(Both poems above appear in Linda Bamber's debut collection, Metropolitan Tang.)


  1. A beautiful manifestation of being intimate with the mundane, the ordinary which is most of our life. When we are intimate, the self is forgotten and we are awakened by all things.

  2. Linda's poems feel like a part of me that I could hear if I listened. Just today I gave myself a recharge day -- decided to go on a great adventure and get lunch at some nearby small town coffee shop. That was a blessed moment. And the student poem reminds me of students I took the time to really notice. What makes this poetry get to me is indeed great mind-mouth coordination -- most poets have that -- better yet, her own secret sauce of wry (perhaps Buddhist) wisdom.

  3. It's not just poets who ignore their teaching lives -- most teachers do it. Linda Bamber is also the author of my favorite prose fiction meditation on the teaching life, "The Time-to-teach-Jane-Eyre-Again Blues," in Ploughshares.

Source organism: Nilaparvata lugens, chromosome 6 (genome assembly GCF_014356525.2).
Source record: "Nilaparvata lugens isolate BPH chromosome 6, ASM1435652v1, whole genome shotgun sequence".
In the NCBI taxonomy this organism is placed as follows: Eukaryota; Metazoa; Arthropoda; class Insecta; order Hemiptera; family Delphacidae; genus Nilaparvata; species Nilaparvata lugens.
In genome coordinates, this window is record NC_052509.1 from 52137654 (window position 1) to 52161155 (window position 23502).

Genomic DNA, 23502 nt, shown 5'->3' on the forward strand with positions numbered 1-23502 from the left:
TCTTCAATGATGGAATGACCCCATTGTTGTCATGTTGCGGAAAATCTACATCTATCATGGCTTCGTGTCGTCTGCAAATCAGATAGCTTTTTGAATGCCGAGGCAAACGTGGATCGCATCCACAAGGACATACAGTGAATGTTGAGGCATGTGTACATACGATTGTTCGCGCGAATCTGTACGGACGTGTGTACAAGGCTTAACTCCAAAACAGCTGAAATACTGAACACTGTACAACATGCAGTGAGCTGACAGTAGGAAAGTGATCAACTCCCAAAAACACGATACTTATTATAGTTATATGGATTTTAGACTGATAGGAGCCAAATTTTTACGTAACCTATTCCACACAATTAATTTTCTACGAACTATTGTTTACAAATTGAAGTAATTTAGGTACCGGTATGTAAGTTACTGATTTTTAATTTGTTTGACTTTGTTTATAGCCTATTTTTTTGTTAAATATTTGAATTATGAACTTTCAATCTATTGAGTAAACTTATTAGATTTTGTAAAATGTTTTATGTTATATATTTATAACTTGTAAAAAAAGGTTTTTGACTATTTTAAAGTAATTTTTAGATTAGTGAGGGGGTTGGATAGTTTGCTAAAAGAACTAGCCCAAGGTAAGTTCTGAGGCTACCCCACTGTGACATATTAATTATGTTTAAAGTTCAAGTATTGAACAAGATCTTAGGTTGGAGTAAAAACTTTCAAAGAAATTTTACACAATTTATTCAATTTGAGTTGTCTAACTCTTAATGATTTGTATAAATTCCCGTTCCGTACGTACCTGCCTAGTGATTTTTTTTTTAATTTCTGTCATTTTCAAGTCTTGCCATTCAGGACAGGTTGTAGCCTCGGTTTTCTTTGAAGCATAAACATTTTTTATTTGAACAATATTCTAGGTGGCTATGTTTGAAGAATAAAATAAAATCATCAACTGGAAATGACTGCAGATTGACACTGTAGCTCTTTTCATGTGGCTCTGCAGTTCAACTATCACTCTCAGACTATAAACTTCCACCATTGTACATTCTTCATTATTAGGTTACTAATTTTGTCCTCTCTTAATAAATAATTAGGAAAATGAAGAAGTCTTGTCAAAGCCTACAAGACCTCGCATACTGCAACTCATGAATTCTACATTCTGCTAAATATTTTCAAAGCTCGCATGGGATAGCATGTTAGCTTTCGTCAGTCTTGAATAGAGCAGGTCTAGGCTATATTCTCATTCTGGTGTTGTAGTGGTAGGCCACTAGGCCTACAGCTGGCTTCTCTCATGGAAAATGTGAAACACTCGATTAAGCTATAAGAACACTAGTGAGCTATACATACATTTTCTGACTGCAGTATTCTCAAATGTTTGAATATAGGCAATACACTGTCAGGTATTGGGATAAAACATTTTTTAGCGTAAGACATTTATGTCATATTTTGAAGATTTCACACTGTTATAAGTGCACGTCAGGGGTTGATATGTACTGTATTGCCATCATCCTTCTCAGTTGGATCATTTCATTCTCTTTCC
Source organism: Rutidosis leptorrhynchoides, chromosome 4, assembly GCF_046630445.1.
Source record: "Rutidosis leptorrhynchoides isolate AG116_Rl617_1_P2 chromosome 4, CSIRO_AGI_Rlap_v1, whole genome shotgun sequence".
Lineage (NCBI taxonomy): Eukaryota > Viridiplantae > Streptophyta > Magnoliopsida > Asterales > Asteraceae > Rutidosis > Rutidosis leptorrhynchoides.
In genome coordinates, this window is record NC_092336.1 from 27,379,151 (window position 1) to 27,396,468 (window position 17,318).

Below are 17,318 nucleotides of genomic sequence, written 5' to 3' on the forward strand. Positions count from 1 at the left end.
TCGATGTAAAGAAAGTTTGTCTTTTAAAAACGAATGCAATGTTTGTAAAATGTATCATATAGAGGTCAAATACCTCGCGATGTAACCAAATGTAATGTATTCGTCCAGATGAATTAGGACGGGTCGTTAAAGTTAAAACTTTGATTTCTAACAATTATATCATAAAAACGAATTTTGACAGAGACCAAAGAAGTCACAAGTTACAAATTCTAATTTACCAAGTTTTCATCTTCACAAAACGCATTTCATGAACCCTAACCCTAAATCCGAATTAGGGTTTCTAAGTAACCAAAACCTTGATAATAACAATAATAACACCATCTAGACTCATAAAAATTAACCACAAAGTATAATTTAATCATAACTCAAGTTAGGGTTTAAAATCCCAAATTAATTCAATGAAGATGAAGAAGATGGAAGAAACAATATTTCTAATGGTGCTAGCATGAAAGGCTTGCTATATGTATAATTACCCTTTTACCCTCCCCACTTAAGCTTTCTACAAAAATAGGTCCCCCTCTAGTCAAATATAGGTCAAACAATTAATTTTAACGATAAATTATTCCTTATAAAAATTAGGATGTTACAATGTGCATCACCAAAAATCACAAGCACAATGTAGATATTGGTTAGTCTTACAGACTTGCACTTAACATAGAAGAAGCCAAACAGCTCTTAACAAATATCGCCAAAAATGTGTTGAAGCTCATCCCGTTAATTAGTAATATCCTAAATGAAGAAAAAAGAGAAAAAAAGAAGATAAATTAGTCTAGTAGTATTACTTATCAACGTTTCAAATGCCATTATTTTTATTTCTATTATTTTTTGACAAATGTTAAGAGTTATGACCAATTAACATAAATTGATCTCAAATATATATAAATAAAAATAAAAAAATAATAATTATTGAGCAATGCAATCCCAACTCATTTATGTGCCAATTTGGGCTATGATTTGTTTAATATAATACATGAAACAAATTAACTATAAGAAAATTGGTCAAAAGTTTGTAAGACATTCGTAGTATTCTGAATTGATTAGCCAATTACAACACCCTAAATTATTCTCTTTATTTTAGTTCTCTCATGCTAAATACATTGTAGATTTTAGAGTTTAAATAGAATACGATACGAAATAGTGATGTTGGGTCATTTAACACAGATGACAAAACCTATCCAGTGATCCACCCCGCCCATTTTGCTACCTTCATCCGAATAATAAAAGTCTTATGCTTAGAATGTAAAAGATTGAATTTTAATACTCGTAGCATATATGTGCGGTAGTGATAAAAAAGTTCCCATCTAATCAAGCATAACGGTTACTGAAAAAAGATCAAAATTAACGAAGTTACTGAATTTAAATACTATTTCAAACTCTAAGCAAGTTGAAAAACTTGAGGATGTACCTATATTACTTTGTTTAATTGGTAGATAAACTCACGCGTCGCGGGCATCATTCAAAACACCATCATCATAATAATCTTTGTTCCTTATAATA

4. Long ago as I drove away from Boston on Route 2. I saw a sign for Chicopee and found myself seized by the beauty of the word and struck by the particularity of human experience. At the time I thought of it as an instance of what Dun Scotus called the "haeceitas" (the this-ness) of experience. It's a concept I learned from GM Hopkins, and indeed this poem, whose rhythms couldn't be more different from those of Hopkins, sends me back to the "dappled things" of "Pied Beauty" and its appreciation of "gear, tackle. and trim." If that's a Christian incarnational poem and this is a Buddhist poem, what's the difference? Maybe Hopkins inclined to elevate the experience and Linda Bamber resists that elevation to preciousness and insists on the mundane and colloquial conclusion: "who knows, I might later get a sandwich."

    I like "Procrastination...." even more—its idea of submitting to the demands of the profession and finding interest and even joy in their particulars. Still despite Linda's appreciation of the injunction "Don't Compare," it's comparison that electrifies this poem—the comparison of student to horse. But it's a different kind of comparison than Suzuki warned again: it's one that sends the speaker not away from the "haecetias" of this encounter but into its physical experience.